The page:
Not Enough Legal Work to Go Around? What About Low-Income Clients?
Posted Dec 5, 2008 11:26 AM CDT
By James Podgers
Layoffs sweeping through many law firms as a result of the current financial crisis could open the door for bolstering efforts to provide civil legal services to poor people, ABA President-elect Carolyn Lamm said Thursday.
"The layoffs have been unbelievable," Lamm said at a two-day Access to Civil Justice Symposium in Atlanta sponsored by the ABA Section of Litigation. The program wraps up today.
The ABA should "think creatively" about how it might lead efforts to develop ways to employ lawyers hit by job cuts to increase representation of low-income people in civil matters, Lamm said. Some of those cases—including foreclosures, landlord-tenant disputes and actions to obtain medical benefits—are themselves byproducts of the shaky economy.
One possible approach, said Lamm, a partner at White & Case in Washington, D.C., would be to work with law firms to create programs that assign lawyers to handle cases for low-income clients rather than let them go altogether. She acknowledged that lawyers assigned to such work would be likely do so at salaries far below what they were making at firms previously.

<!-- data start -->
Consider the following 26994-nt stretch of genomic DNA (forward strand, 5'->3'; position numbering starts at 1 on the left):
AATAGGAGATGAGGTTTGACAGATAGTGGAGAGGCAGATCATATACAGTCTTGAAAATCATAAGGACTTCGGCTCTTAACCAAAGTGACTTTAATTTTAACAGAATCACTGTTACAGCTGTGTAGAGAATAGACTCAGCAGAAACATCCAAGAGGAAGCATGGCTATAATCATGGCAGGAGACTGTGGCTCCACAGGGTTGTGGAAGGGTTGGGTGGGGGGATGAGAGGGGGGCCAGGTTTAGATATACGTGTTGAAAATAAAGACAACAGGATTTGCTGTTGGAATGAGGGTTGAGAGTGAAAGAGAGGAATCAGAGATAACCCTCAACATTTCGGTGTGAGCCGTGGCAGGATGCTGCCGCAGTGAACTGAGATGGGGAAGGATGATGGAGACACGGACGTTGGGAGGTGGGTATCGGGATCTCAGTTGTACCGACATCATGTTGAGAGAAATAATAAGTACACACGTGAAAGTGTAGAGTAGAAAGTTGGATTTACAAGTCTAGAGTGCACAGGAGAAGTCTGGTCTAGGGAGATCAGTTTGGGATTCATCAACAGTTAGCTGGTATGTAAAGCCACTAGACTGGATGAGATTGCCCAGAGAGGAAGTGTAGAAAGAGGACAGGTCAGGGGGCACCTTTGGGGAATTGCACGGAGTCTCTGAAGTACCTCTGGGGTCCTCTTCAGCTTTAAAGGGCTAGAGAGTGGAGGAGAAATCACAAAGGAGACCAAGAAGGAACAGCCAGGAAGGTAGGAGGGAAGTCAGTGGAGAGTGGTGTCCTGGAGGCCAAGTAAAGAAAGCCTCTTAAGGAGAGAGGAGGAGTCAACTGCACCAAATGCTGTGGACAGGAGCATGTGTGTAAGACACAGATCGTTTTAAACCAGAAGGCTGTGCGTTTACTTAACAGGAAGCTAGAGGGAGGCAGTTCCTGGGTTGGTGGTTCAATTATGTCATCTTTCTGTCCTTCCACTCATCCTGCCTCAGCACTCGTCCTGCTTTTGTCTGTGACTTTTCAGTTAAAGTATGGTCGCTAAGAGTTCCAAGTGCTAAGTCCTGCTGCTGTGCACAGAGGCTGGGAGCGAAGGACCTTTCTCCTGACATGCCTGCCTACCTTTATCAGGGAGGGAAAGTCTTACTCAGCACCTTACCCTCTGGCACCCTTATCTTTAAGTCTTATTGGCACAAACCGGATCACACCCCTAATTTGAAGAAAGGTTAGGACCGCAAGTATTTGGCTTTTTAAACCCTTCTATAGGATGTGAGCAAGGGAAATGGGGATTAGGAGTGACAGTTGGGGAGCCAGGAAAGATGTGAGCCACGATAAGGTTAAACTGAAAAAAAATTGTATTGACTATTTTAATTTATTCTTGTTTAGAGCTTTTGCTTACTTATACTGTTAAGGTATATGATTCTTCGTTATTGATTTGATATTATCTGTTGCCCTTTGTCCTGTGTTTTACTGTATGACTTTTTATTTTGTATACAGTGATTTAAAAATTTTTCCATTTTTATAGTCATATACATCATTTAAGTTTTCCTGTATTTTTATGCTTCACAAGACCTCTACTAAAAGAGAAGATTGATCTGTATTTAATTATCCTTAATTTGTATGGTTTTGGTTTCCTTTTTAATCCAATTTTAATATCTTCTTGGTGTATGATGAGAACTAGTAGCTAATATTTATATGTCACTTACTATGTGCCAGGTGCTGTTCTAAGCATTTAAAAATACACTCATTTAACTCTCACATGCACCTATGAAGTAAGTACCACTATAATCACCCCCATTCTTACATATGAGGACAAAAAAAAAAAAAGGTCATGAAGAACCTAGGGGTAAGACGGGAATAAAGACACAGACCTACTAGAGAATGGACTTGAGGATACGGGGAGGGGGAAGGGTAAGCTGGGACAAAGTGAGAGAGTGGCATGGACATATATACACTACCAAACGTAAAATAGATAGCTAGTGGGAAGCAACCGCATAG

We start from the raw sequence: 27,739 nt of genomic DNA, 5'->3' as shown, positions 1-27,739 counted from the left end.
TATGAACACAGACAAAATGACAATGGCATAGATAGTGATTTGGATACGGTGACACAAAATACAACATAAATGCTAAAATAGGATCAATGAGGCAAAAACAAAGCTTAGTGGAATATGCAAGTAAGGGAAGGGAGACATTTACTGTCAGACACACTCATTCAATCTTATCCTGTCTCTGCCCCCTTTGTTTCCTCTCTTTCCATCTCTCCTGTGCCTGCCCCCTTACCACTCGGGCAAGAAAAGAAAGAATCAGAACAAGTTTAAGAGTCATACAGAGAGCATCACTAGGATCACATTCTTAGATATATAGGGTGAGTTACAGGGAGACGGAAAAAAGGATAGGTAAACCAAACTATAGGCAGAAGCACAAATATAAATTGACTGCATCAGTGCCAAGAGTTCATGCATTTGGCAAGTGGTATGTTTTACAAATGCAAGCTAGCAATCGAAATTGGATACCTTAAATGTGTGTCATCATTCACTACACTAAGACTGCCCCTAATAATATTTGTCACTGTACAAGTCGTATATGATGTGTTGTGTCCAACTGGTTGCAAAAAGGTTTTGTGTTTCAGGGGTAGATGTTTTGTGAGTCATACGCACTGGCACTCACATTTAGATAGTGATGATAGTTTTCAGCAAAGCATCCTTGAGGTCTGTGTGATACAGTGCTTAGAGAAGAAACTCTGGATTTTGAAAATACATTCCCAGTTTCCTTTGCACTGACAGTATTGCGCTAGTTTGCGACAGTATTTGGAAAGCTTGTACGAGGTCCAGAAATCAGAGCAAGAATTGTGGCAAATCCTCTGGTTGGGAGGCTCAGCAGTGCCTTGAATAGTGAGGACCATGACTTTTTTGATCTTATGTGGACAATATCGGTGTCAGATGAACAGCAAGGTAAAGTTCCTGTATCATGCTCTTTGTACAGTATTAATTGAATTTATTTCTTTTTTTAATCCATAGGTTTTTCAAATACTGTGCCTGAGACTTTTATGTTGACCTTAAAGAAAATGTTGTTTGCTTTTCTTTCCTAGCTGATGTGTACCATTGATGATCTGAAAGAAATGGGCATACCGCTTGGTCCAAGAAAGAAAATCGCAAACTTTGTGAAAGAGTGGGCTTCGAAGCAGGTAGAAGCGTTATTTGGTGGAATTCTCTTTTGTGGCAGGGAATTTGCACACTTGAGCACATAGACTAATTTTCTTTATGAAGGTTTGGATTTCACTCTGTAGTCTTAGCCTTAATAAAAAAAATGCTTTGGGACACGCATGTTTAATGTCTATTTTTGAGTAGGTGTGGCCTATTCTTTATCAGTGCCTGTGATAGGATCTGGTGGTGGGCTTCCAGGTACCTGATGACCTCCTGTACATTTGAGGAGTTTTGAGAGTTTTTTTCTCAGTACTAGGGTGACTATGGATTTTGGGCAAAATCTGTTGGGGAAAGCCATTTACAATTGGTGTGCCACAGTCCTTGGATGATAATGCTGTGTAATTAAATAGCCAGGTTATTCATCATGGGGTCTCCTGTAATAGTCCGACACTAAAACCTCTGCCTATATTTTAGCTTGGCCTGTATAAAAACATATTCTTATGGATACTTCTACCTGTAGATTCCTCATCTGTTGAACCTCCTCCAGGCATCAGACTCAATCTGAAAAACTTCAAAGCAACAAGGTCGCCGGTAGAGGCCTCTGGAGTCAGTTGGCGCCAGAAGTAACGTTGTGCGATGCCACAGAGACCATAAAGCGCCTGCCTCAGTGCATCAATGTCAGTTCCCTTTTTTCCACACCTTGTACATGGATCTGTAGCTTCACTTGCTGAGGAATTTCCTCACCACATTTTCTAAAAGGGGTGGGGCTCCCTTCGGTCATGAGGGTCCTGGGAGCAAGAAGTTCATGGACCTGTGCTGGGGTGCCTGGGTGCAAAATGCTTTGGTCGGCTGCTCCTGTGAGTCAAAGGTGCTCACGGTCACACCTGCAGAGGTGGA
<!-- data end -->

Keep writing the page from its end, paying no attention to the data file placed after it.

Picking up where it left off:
Lamm starts her one-year term as ABA president in August at the close of the association's 2009 Annual Meeting.
Neither Lamm nor Litigation Section Chair Robert L. Rothman expect such efforts to be more than an incremental step in meeting the daunting challenge of increasing legal services to low-income people in the United States. Studies consistently show that the combination of pro bono work by lawyers in private practice and legal aid offices, which receive much of their funding from the federal government through the Legal Services Corp., meet only about 20 percent of the civil legal needs of the poor.
"Anything we can do to make lawyers available in areas of critical need will help," said Rothman, a partner at Atlanta's Arnall Golden Gregory. But responding to the larger extent of unmet legal needs will require systemic approaches, he said.
The symposium is part of the Litigation Section's response to a policy adopted by the ABA House of Delegates in 2006, Rothman said. That policy calls on government at the federal, state and territorial levels to recognize access to legal counsel as a matter of right in civil cases "where basic human needs are at stake, such as those involving shelter, sustenance, safety, health or child custody."